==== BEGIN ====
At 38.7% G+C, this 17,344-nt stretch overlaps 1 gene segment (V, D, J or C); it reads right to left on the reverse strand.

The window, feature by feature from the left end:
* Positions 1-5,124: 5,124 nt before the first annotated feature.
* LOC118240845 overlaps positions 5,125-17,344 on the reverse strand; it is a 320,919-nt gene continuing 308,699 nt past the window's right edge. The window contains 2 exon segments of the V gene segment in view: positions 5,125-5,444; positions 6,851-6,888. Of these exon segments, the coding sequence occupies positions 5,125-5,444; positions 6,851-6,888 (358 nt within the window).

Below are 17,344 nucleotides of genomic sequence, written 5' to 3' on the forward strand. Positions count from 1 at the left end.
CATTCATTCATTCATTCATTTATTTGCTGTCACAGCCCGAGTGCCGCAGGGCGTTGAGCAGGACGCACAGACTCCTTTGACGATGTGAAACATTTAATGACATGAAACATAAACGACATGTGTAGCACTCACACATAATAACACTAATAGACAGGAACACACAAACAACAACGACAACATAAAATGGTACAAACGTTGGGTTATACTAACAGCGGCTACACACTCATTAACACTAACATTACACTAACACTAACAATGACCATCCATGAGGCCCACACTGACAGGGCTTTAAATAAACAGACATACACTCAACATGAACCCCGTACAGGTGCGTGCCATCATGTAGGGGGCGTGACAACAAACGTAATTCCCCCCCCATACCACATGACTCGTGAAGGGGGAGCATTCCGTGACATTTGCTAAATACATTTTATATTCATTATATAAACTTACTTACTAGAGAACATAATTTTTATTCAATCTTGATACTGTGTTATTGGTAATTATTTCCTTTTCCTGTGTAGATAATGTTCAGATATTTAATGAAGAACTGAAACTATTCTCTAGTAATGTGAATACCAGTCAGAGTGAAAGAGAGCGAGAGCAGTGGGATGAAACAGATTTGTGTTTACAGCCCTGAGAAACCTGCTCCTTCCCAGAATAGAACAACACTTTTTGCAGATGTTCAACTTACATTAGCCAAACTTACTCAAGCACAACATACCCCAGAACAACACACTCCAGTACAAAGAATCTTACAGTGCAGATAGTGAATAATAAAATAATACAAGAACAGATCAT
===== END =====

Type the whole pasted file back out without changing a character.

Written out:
At 38.7% G+C, this 17,344-nt stretch overlaps 1 gene segment (V, D, J or C); it reads right to left on the reverse strand.

The window, feature by feature from the left end:
* Positions 1-5,124: 5,124 nt before the first annotated feature.
* LOC118240845 overlaps positions 5,125-17,344 on the reverse strand; it is a 320,919-nt gene continuing 308,699 nt past the window's right edge. The window contains 2 exon segments of the V gene segment in view: positions 5,125-5,444; positions 6,851-6,888. Of these exon segments, the coding sequence occupies positions 5,125-5,444; positions 6,851-6,888 (358 nt within the window).

Below are 17,344 nucleotides of genomic sequence, written 5' to 3' on the forward strand. Positions count from 1 at the left end.
CATTCATTCATTCATTCATTTATTTGCTGTCACAGCCCGAGTGCCGCAGGGCGTTGAGCAGGACGCACAGACTCCTTTGACGATGTGAAACATTTAATGACATGAAACATAAACGACATGTGTAGCACTCACACATAATAACACTAATAGACAGGAACACACAAACAACAACGACAACATAAAATGGTACAAACGTTGGGTTATACTAACAGCGGCTACACACTCATTAACACTAACATTACACTAACACTAACAATGACCATCCATGAGGCCCACACTGACAGGGCTTTAAATAAACAGACATACACTCAACATGAACCCCGTACAGGTGCGTGCCATCATGTAGGGGGCGTGACAACAAACGTAATTCCCCCCCCATACCACATGACTCGTGAAGGGGGAGCATTCCGTGACATTTGCTAAATACATTTTATATTCATTATATAAACTTACTTACTAGAGAACATAATTTTTATTCAATCTTGATACTGTGTTATTGGTAATTATTTCCTTTTCCTGTGTAGATAATGTTCAGATATTTAATGAAGAACTGAAACTATTCTCTAGTAATGTGAATACCAGTCAGAGTGAAAGAGAGCGAGAGCAGTGGGATGAAACAGATTTGTGTTTACAGCCCTGAGAAACCTGCTCCTTCCCAGAATAGAACAACACTTTTTGCAGATGTTCAACTTACATTAGCCAAACTTACTCAAGCACAACATACCCCAGAACAACACACTCCAGTACAAAGAATCTTACAGTGCAGATAGTGAATAATAAAATAATACAAGAACAGATCAT